Friday, November 13, 2015

Simpleceiver ~ Part 9

More Investigation of the J310's configured as a Dual Gate MOSFET

Addendum #1: Decoding the Suffixes.
I am glad that every day I have a chance to learn something new and realize that being an "old dog" I can still learn some new tricks! A comment posted on Part 8 by Chris Horner made me realize that my old habits frequently trip me up.
Having started soldering my fingers together early in 1950, many electronic conventions have changed (all for the good) but sometimes they can trip us up. Take for instance how capacitor values were named. A 470 PF cap today was called a 470 micromicrofarfad or 470 MMF. A 100 Microfarad today designated as 100 Ufd, was written back then 100 MFd.. This now leads me to C1 and C7 and their designation on the simulation presented in Parts 8. The values written on the earlier schematic were 100 mF and 10 mf (harkening back to 1950 where I would have said 100 Microfarad or 10 Microfarad). But that is not how LT Spice really recognizes values where  m = million. So thanks to Chris I once again have to wash my brain of the old habits.
His input caused me to look at what I had done and what would be done by those who build the J310 Product Detector. First let me say that I actually built the circuit with C7 using a 100 Microfarad electrolytic and C1 is a 10 Microfarad electrolytic. But this only adds more weight to the value of LT Spice so long as you enter the right values. Here is a short demonstration of why it is important to use the proper values in the circuit. Note C7 is shown as 100 mF and C1 is 10 mF on the earlier schematic.
So then I asked myself what really happens if one were to deliberately change the values of C1 in the simulation.
The first plot is with C1 being changed from a 10 Microfarad (or so I thought) to a 100 NF or 0.1 Microfarad. Wow the low frequency gain has really been impacted. The solid line shows that at the low end the gain is 12 dB less than what we were seeing previously and pretty much ignores the audio range.
 The next plot is where C1 was changed to 10 Microfarad and we see the low end has now popped back up to what we had seen earlier. There is only about a 0.5 dB shift at the low end --so very acceptable.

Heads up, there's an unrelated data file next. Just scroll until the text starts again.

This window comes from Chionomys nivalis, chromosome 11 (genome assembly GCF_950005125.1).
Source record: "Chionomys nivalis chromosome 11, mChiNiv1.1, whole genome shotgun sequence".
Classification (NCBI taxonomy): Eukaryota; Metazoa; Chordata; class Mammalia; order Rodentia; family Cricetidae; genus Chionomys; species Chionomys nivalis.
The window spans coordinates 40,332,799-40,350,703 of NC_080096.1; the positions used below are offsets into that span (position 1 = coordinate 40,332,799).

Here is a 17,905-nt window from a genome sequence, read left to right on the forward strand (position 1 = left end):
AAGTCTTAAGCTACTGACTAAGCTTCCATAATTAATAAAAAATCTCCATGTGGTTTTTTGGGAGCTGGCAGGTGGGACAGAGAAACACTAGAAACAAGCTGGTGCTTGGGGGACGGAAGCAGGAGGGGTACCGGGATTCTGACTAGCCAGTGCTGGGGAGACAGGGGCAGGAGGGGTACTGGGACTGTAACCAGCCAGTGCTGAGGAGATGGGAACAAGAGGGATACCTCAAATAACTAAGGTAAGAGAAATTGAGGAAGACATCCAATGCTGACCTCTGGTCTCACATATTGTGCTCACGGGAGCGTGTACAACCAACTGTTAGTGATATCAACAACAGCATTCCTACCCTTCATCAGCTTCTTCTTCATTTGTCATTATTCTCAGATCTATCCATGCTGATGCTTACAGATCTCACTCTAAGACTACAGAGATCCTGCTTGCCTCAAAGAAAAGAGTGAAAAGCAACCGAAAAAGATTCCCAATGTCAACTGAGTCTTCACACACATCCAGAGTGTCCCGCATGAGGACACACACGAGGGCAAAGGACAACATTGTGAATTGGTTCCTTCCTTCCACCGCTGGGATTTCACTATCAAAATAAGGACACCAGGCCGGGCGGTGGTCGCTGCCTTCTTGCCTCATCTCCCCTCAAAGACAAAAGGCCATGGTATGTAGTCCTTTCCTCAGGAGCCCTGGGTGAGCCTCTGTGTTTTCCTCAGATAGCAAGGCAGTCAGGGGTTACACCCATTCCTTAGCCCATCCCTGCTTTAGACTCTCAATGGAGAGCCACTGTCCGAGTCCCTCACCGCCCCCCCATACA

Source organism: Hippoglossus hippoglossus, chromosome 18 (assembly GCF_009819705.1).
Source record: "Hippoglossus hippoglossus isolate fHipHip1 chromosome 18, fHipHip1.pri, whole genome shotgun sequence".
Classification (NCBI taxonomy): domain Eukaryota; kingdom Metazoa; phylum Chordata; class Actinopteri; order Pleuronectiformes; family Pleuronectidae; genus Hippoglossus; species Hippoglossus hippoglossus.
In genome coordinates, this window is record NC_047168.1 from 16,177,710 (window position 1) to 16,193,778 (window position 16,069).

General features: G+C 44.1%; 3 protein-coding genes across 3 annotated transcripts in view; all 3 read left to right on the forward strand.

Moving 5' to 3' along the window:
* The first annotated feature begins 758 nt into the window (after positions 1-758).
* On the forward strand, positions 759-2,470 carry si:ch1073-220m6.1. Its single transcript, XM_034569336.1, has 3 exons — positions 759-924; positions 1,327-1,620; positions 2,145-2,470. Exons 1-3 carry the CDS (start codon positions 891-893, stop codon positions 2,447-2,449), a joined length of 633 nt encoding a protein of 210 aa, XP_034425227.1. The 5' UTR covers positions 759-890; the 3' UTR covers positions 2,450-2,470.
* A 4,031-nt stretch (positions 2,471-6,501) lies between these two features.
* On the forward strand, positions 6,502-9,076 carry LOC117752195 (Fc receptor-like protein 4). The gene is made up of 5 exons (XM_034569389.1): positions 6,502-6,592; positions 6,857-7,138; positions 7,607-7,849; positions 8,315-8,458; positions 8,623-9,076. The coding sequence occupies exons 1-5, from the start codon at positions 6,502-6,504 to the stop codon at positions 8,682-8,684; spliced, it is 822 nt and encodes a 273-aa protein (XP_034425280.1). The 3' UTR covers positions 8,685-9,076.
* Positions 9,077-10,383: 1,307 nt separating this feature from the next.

Next we have the case where C1 is changed to 100 Microfarad and this now also aids in getting the higher frequency to cutoff so that the output is now pretty much in the audio range. This plot now looks like what was presented in Part 8.
Finally here is the revised schematic and I am now suggesting that C1 be changed to a 100 Microfarad electrolytic (10 is very acceptable but for the purists 100 is better). I now think I should be using a "u" instead of an "m" when designating large capacitors. I probably ought to read how to use LT Spice --guilty! I am a button pushers who doesn't read the instructions--but it does get me into trouble and frequently! Thanks Chris as your comment will be helpful to the greater ham homebrew community.
Stay Tuned -- the next post will be on the Arduino Pro-Mini and AD9850 used as the Local Oscillator. If you want to jump ahead we are using the code developed by AD7C. With the Arduino/AD9850 you will have all of the tools to build the Direct Conversion configuration of the Simpleceiver. Love that cool blue color! A simple code change later, will also enable the LO to be used with the Sinpleceiver when we install the crystal filter.
Pete N6QW
Addendum #1
Thanks to one of the blog readers we have the decode that I had I read the LT Spice User's Guide first I wouldn't have goofed up! Then again I usually don't consult the roadmaps until I am really lost!

From the LTspice Users Guide:

Suffix Multiplier
T 1e12
G 1e9
Meg 1e6
K 1e3
Mil 25.4e-6
M 1e-3
u(or ยต) 1e-6
n 1e-9
p 1e-12
f 1e-15

The suffixes are not case sensitive.

Pete N6QW